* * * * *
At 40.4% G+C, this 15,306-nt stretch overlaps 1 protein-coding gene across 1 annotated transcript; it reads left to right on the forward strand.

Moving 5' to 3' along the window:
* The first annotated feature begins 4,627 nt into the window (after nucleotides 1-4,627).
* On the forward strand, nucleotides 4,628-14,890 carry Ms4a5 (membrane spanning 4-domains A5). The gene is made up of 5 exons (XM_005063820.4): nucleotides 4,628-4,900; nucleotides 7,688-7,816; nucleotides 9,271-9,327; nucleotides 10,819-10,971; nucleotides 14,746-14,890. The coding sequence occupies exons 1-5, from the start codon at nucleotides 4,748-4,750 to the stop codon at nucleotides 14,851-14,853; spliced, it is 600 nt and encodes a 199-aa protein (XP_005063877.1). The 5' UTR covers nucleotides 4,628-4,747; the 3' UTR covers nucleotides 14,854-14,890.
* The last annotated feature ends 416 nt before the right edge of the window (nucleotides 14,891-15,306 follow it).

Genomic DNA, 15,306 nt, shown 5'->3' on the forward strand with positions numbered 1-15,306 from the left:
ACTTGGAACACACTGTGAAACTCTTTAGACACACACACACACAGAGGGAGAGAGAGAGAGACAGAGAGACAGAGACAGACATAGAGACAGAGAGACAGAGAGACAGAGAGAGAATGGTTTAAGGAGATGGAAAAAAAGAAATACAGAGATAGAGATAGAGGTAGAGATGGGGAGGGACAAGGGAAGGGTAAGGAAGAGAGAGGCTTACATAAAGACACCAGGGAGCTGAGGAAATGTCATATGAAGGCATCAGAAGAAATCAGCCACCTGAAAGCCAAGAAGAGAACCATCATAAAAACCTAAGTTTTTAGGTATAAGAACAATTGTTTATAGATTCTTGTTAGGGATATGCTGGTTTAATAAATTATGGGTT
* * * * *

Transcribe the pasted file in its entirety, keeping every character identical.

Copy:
At 40.4% G+C, this 15,306-nt stretch overlaps 1 protein-coding gene across 1 annotated transcript; it reads left to right on the forward strand.

Moving 5' to 3' along the window:
* The first annotated feature begins 4,627 nt into the window (after nucleotides 1-4,627).
* On the forward strand, nucleotides 4,628-14,890 carry Ms4a5 (membrane spanning 4-domains A5). The gene is made up of 5 exons (XM_005063820.4): nucleotides 4,628-4,900; nucleotides 7,688-7,816; nucleotides 9,271-9,327; nucleotides 10,819-10,971; nucleotides 14,746-14,890. The coding sequence occupies exons 1-5, from the start codon at nucleotides 4,748-4,750 to the stop codon at nucleotides 14,851-14,853; spliced, it is 600 nt and encodes a 199-aa protein (XP_005063877.1). The 5' UTR covers nucleotides 4,628-4,747; the 3' UTR covers nucleotides 14,854-14,890.
* The last annotated feature ends 416 nt before the right edge of the window (nucleotides 14,891-15,306 follow it).

Genomic DNA, 15,306 nt, shown 5'->3' on the forward strand with positions numbered 1-15,306 from the left:
ACTTGGAACACACTGTGAAACTCTTTAGACACACACACACACAGAGGGAGAGAGAGAGAGACAGAGAGACAGAGACAGACATAGAGACAGAGAGACAGAGAGACAGAGAGAGAATGGTTTAAGGAGATGGAAAAAAAGAAATACAGAGATAGAGATAGAGGTAGAGATGGGGAGGGACAAGGGAAGGGTAAGGAAGAGAGAGGCTTACATAAAGACACCAGGGAGCTGAGGAAATGTCATATGAAGGCATCAGAAGAAATCAGCCACCTGAAAGCCAAGAAGAGAACCATCATAAAAACCTAAGTTTTTAGGTATAAGAACAATTGTTTATAGATTCTTGTTAGGGATATGCTGGTTTAATAAATTATGGGTT